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Baldwin County sheriff adds 1st woman to Special Ops Unit

Baldwin County sheriff adds first woman to Special Ops Unit. (WPMI)

BALDWIN COUNTY, Ala. (WPMI) - Law enforcement estimates that 90 percent of the drugs in this country come from Mexico or Central America. So, interstates 10 and 65 are major veins for drug trafficking, and even human trafficking. That is a lot of criminal activity rolling through our local counties.

We salute one of the officers on the front line trying to stop the flow, and put the bad guys behind bars.

"I like anything that is upbeat, uptempo. So, that's what attracted me to it."

Deputy Shana Hudmon likes to be where the action is. That's why she played basketball growing up, and that same team game is why she's settled in with the Baldwin County Sheriff's Office.

"You're constantly moving. You are making contact with so many people. That is really what attracted me to it, being out here on the interstate is a different thing than being on the street, working a regular beat," said Hudmon.

Shana joined Baldwin County two years ago and five months ago she was promoted, becoming the first woman ever to serve on the Special Ops Unit.

"They treat me like another member of the team. I honestly don't even consider the fact that I'm female. I'm a part of the team. They welcomed me with open arms. I'm their sister, you can say, and it worked out perfectly," described Hudmon.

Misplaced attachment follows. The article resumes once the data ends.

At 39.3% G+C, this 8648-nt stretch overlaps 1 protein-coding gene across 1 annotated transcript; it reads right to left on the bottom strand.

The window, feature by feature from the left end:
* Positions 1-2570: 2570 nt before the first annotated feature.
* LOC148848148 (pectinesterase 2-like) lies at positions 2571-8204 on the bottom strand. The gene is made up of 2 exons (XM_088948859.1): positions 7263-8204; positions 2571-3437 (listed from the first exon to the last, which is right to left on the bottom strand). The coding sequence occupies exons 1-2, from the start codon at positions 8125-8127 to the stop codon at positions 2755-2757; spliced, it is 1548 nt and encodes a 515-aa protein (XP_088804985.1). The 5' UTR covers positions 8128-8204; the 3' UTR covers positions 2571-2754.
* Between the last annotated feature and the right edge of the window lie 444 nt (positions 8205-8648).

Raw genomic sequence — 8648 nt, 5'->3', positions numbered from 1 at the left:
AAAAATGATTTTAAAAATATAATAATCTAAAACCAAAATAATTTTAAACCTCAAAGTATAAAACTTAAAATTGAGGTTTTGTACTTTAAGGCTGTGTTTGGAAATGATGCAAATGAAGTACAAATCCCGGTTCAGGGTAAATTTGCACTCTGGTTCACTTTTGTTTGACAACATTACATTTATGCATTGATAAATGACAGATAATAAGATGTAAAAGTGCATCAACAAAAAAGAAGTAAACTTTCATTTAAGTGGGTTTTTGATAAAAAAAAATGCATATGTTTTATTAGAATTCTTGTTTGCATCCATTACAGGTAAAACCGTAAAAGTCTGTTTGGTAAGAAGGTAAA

Sheriff Huey Hoss says, "she is one of the most determined law enforcement officers that I've probably met ... she's very focused. She's very determined. She's highly skilled. And that's why, in her short time with the sheriff's office, she got placed on this unit."

Because of the nature of her assignment, Hudmon didn't want us to show her face. But she was eager to share a part of her job that gives her so much satisfaction.

"They encounter so much. We've had recent arrests in human trafficking ... child pornography ... trademark infringement, and different things coming through our interstates. So, the addition of her to this unit expands that. Having a fully trained, capable female deputy sheriff also helps us in dealing with some of the circumstances that are unique that they encounter," said Hoss.

Hudmon said, "simply being on the unit gives me pride. As for being the first female, [not] so much. If anything, the thing that I get from that is the gratification in knowing that a female watching me do what I'm doing right now, that may feel as though she can't do it; she'll know she know she can. So, that's the most important thing to me."

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